CRL contends the specimen containers do not qualify as devices regulated by the Act because CRL neither used them nor intended to use them for medical diagnosis as the containers were not part of a prelude to medical treatment. Essentially, CRL argues the containers' use for insurance risk assessment and CRL's subsequent actions removed the containers from the statute's reach. CRL maintains it did not provide a firm answer about the presence of HIV and reported findings only to the insurer. Moreover, CRL expressly informed applicants the test did not furnish a medical diagnosis. All of these actions, CRL claims, are inconsistent with the meaning of "diagnosis."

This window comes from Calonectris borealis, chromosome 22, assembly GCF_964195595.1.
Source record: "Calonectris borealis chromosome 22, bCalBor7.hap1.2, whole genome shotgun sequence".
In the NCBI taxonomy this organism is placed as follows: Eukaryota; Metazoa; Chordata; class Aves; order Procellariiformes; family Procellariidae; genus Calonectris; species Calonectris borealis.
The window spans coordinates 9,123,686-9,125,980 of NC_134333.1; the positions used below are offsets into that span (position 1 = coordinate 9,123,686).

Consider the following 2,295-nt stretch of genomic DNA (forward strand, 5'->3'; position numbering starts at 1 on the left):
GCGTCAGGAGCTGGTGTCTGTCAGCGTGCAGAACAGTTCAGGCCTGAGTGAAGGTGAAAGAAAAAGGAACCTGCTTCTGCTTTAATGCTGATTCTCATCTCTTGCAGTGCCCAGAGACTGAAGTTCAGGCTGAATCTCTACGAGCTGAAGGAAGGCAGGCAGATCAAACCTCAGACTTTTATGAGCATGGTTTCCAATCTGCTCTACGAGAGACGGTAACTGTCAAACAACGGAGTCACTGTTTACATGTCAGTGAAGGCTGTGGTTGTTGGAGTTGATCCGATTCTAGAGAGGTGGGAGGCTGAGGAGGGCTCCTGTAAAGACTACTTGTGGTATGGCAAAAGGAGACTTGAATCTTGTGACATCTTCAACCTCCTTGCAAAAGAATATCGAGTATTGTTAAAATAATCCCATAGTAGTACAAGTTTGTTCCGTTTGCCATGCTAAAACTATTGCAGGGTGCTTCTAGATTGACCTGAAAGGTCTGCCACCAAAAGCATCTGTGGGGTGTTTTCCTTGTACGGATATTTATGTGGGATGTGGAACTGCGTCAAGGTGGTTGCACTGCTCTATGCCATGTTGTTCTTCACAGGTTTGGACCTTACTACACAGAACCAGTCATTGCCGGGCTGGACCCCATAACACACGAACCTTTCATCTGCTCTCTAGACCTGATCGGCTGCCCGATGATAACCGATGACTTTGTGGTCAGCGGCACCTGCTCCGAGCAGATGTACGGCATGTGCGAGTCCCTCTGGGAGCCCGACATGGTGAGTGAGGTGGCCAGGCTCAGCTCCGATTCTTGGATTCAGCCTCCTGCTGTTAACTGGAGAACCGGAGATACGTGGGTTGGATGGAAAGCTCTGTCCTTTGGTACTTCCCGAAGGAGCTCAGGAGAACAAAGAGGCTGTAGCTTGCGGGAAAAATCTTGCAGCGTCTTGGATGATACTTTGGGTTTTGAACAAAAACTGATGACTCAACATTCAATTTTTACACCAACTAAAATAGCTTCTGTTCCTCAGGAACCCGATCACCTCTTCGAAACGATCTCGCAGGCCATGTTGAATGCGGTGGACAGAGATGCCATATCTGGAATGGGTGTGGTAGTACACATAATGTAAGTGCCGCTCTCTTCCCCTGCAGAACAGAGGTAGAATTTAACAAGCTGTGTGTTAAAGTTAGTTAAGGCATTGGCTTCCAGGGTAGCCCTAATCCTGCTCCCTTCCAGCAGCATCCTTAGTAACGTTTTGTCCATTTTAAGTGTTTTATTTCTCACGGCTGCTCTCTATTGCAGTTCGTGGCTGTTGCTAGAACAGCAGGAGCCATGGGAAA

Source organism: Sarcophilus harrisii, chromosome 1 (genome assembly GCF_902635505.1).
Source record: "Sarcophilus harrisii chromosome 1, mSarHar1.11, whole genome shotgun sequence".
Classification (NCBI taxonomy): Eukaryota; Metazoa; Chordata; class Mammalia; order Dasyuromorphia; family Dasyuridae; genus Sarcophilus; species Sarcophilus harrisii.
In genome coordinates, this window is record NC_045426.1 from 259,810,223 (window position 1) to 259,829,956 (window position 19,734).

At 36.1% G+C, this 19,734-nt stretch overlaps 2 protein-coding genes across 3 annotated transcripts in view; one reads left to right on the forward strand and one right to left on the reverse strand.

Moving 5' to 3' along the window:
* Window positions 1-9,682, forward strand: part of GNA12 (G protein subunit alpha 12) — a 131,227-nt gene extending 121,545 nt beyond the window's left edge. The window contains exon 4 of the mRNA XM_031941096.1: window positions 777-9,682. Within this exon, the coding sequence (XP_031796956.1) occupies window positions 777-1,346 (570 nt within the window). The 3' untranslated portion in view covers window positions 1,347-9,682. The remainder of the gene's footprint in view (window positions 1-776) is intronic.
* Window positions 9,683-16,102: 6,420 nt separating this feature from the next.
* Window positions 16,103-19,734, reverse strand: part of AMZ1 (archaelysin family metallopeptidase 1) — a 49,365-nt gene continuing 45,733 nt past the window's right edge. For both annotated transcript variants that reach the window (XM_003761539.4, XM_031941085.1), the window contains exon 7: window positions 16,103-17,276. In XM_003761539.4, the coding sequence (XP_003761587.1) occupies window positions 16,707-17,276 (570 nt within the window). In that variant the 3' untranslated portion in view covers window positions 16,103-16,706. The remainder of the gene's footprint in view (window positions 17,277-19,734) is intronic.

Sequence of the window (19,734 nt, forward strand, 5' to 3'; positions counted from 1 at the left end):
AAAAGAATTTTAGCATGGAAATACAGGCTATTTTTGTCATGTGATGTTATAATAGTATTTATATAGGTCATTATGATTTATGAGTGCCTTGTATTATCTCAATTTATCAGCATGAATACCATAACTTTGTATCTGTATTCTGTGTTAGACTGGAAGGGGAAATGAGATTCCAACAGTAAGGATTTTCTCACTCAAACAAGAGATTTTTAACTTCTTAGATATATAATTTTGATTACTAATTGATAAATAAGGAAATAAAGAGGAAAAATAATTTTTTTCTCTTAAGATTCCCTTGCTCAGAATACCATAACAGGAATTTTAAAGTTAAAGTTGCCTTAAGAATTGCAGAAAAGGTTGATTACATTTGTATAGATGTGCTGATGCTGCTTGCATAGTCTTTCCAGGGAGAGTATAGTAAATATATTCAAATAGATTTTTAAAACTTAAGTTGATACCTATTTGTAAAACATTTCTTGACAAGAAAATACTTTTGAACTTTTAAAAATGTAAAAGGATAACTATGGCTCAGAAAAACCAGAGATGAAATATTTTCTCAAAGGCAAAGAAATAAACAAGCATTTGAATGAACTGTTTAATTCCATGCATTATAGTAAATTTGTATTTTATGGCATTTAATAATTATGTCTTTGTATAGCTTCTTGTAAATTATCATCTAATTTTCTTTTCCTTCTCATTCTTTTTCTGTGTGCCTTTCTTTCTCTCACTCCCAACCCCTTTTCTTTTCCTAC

The Act includes in its definition of "device" an article "intended for use in the diagnosis of disease or other conditions, or in the cure, mitigation, treatment, or prevention of disease." 21 U.S.C. § 321(h)(2). To qualify as a device under the statute, an article must serve either a diagnostic or therapeutic purpose. The definition does not define the term "diagnosis" nor limit diagnostic devices to those used prior to medical treatment. In comparison, the regulatory definition of "in vitro diagnostic products," articles "intended for use in the collection, preparation, and examination of specimens taken from the human body," explicitly ties diagnosis with later medical treatment. See 21 C.F.R. § 809.3(a) (in vitro diagnostic products "intended for use in the diagnosis of disease or other conditions, including a determination of the state of health, in order to cure, mitigate, treat, or prevent disease or its sequelae"). However, this regulation does not narrow the broad language of the Act. The plain meaning of "diagnosis" disregards context and bears no connection to medical treatment. A diagnosis is "the art or act of identifying a disease from its signs and symptoms" or alternatively an "investigation or analysis of the cause or nature of a condition, situation, or problem." Webster's Third New International Dictionary 622 (1981). Therefore, the Act regulates as a "device" an article intended for use in diagnosis regardless of whether medical treatment will follow.